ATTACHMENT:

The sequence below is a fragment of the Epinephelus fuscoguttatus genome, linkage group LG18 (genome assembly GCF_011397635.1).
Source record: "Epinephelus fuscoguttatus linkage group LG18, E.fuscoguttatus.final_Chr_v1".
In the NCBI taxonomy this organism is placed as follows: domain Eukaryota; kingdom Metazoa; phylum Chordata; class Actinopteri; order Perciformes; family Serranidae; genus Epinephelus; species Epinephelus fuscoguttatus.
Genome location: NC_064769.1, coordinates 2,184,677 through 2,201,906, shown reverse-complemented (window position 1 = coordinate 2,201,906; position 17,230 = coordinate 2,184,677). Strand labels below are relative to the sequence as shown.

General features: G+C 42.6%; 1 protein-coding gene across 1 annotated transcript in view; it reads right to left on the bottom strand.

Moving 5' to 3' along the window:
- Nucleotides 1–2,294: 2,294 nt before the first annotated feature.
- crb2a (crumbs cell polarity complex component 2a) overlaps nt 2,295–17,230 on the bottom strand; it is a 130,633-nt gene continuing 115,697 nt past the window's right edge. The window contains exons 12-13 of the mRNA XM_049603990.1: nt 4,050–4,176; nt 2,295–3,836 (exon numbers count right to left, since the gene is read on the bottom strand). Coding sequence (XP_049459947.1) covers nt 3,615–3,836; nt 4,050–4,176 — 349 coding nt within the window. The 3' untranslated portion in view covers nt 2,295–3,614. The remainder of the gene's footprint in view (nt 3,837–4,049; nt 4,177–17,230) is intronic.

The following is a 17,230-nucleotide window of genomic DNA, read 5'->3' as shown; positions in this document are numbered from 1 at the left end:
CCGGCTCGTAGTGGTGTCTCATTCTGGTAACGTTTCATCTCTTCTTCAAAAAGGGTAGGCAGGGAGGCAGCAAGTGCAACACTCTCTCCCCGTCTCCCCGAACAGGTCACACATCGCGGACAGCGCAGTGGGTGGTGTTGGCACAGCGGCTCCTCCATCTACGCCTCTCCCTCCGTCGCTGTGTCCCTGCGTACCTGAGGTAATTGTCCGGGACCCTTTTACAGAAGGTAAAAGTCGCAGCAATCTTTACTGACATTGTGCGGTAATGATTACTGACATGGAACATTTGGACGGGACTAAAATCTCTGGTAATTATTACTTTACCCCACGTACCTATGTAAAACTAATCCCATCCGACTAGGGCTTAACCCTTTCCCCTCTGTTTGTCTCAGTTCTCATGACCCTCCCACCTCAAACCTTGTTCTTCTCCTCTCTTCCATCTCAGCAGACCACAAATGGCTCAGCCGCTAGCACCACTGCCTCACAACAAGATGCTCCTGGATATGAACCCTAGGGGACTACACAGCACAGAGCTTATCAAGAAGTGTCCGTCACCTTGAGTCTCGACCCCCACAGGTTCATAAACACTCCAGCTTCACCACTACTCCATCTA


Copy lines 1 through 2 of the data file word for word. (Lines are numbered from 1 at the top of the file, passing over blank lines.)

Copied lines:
The sequence below is a fragment of the Epinephelus fuscoguttatus genome, linkage group LG18 (genome assembly GCF_011397635.1).
Source record: "Epinephelus fuscoguttatus linkage group LG18, E.fuscoguttatus.final_Chr_v1".